Three Roma supporters attacked two 27-year-old Norwegians outside Olympic Stadium, police said. A British man needed surgery after another attack near the arena, while another Liverpool fan was hospitalized with stab wounds to the arm and thigh from a pre-dawn fight.
A gang of about 30 people kicked and punched an APTN cameraman and a reporter and destroyed their camera. The cameraman was treated at a hospital for a head cut.
About 4,000 Liverpool fans were in Italy's capital for the teams' first meeting since the English club beat Roma on penalty kicks in the 1984 Champions Cup final.
Canucks trade Potvin to Kings
LOS ANGELES -- The Los Angeles Kings, who have allowed the second-most goals in the Western Conference, acquired struggling goalie Felix Potvin from the Vancouver Canucks on Thursday for future considerations.
Potvin, who was waiting in Vancouver for immigration papers before reporting to the team's IHL affiliate in Kansas City, became expendable last week when the Canucks added Dan Cloutier in a trade with Tampa Bay.
Prosecutors drop assault investigation of Benitez
NEW YORK -- For the second time in as many months, prosecutors said Thursday they will not file criminal charges against New York Mets relief pitcher Armando Benitez, accused by his former girlfriend of attacking her.
An investigation determined there was ''an insufficient legal basis on which to proceed with a criminal prosecution,'' said Mary DeBourbon, spokeswoman for Queens District Attorney Richard Brown.
''Obviously, we're pleased with the results,'' Mets general manager Steve Phillips said in Port St. Lucie, Fla., where the team opens spring training Friday.
Phillips said he hoped it was ''a chapter closed and one, hopefully, we can put behind and move forward fresh.''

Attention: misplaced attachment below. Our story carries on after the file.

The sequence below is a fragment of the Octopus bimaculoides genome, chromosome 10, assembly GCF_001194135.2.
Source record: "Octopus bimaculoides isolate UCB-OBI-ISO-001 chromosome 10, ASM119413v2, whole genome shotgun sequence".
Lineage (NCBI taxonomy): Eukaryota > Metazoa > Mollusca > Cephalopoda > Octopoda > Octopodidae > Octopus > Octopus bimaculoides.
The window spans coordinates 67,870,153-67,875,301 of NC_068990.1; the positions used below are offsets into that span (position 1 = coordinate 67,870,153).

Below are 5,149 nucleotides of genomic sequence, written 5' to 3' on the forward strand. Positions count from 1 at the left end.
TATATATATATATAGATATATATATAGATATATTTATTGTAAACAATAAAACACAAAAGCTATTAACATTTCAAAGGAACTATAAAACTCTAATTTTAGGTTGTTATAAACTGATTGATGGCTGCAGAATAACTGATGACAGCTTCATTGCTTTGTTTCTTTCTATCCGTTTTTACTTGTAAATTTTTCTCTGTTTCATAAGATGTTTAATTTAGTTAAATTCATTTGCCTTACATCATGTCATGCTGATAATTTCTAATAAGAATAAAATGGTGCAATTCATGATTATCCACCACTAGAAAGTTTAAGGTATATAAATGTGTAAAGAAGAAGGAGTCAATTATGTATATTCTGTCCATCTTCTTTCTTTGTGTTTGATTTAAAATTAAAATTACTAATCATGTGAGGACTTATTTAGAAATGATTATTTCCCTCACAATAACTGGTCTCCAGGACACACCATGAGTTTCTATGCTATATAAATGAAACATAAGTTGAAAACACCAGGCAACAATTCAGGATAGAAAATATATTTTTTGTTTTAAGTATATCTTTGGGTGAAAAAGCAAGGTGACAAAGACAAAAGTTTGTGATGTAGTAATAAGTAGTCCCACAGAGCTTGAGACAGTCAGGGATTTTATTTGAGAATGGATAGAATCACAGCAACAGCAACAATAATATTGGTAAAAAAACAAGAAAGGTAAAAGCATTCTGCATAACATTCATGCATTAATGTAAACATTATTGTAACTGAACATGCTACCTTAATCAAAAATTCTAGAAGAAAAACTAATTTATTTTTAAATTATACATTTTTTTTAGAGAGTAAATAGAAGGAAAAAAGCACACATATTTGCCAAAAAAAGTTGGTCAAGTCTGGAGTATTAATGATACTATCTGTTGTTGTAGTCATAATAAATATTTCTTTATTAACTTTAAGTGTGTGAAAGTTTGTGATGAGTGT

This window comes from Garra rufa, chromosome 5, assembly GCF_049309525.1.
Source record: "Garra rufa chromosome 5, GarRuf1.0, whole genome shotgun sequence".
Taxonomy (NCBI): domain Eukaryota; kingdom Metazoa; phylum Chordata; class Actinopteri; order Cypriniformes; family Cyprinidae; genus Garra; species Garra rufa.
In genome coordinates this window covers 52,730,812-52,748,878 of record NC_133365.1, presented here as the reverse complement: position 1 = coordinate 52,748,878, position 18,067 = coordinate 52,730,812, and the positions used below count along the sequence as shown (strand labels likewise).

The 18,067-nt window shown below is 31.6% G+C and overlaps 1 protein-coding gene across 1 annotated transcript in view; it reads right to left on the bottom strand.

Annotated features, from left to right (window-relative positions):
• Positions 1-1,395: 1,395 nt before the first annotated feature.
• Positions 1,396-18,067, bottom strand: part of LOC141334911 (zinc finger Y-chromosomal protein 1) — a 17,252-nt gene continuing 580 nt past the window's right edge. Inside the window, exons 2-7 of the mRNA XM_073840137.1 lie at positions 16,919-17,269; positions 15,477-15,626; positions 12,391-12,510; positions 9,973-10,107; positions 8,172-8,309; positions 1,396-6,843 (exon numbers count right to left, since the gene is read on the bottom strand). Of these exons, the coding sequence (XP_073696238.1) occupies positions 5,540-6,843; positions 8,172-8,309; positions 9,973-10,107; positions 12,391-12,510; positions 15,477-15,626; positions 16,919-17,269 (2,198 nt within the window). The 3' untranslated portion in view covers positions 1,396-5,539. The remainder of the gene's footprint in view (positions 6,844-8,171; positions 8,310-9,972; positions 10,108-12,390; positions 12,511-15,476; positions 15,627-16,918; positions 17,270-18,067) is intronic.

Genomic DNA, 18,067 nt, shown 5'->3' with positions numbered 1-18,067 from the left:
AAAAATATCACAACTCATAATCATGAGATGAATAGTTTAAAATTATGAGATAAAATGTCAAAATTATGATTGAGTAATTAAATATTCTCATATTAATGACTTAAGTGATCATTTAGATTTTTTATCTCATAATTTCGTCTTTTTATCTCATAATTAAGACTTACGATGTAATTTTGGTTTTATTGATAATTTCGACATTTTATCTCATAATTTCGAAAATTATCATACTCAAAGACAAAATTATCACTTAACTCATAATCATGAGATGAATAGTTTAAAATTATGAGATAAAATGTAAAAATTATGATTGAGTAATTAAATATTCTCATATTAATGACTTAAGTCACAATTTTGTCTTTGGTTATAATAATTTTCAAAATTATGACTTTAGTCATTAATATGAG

Stacey O'Neill, Benitez's former girlfriend, filed a complaint at the 109th Precinct in Queens on Jan. 3. She said the pitcher punched her and left her neck with a scar from a scratch on Oct. 18, an off day between the NL championship series and the World Series.
In the police report, O'Neill said she did not alert police at the time because she was afraid of Benitez.
Brown's office said that in a letter dated Feb. 6, ''the young woman who filed the original complaint requested that this office not prosecute charges.''
Last month, Baltimore prosecutors announced that a domestic abuse case filed against Benitez by O'Neill had been dismissed, citing insufficient evidence. O'Neill had filed a complaint against Benitez in December saying he slammed a door against her during an argument on Nov. 8.
Notes: The Mets replaced Dr. David Altcheck of the Hospital Special Surgery, their team physician since December 1991, with Dr. Andrew Rokito of the Hospital for Joint Diseases and NYU Hospitals Centers, which become the ''official hospitals'' of the Mets. It appeared the move had more to do with money than medicine. ''We feel that we have a stronger business relationship with this deal as well as maintaining the high quality of care for our players,'' Phillips said. ''There was no lack of quality care given by David Altcheck.'' Dr. Orrin Sherman becomes the Mets' associate team physician.